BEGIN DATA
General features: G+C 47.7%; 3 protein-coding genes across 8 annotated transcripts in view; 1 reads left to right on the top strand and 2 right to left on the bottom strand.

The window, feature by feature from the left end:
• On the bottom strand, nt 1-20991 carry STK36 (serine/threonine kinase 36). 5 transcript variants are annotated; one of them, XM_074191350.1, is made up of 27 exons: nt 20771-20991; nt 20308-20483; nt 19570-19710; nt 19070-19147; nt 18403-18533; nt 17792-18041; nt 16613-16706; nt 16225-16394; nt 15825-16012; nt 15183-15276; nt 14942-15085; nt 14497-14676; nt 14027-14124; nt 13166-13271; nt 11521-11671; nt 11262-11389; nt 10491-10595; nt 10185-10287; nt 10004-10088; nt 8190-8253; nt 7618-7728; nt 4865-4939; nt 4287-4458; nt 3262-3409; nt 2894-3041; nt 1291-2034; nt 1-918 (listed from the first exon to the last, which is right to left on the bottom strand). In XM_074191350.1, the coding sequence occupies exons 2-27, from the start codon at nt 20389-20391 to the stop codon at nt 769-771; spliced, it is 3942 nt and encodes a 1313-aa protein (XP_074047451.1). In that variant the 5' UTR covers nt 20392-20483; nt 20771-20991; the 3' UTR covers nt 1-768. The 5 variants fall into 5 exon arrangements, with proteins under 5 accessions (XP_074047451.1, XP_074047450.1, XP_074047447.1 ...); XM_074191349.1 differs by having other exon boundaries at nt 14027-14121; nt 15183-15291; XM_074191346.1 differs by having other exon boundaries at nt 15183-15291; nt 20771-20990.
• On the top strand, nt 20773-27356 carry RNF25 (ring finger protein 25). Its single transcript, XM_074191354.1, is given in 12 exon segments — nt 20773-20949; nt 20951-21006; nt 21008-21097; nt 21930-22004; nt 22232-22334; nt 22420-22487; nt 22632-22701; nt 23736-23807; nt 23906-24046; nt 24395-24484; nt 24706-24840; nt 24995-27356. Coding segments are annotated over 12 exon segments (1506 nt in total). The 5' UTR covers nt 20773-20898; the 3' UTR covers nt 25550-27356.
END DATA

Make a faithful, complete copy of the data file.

General features: G+C 47.7%; 3 protein-coding genes across 8 annotated transcripts in view; 1 reads left to right on the top strand and 2 right to left on the bottom strand.

The window, feature by feature from the left end:
• On the bottom strand, nt 1-20991 carry STK36 (serine/threonine kinase 36). 5 transcript variants are annotated; one of them, XM_074191350.1, is made up of 27 exons: nt 20771-20991; nt 20308-20483; nt 19570-19710; nt 19070-19147; nt 18403-18533; nt 17792-18041; nt 16613-16706; nt 16225-16394; nt 15825-16012; nt 15183-15276; nt 14942-15085; nt 14497-14676; nt 14027-14124; nt 13166-13271; nt 11521-11671; nt 11262-11389; nt 10491-10595; nt 10185-10287; nt 10004-10088; nt 8190-8253; nt 7618-7728; nt 4865-4939; nt 4287-4458; nt 3262-3409; nt 2894-3041; nt 1291-2034; nt 1-918 (listed from the first exon to the last, which is right to left on the bottom strand). In XM_074191350.1, the coding sequence occupies exons 2-27, from the start codon at nt 20389-20391 to the stop codon at nt 769-771; spliced, it is 3942 nt and encodes a 1313-aa protein (XP_074047451.1). In that variant the 5' UTR covers nt 20392-20483; nt 20771-20991; the 3' UTR covers nt 1-768. The 5 variants fall into 5 exon arrangements, with proteins under 5 accessions (XP_074047451.1, XP_074047450.1, XP_074047447.1 ...); XM_074191349.1 differs by having other exon boundaries at nt 14027-14121; nt 15183-15291; XM_074191346.1 differs by having other exon boundaries at nt 15183-15291; nt 20771-20990.
• On the top strand, nt 20773-27356 carry RNF25 (ring finger protein 25). Its single transcript, XM_074191354.1, is given in 12 exon segments — nt 20773-20949; nt 20951-21006; nt 21008-21097; nt 21930-22004; nt 22232-22334; nt 22420-22487; nt 22632-22701; nt 23736-23807; nt 23906-24046; nt 24395-24484; nt 24706-24840; nt 24995-27356. Coding segments are annotated over 12 exon segments (1506 nt in total). The 5' UTR covers nt 20773-20898; the 3' UTR covers nt 25550-27356.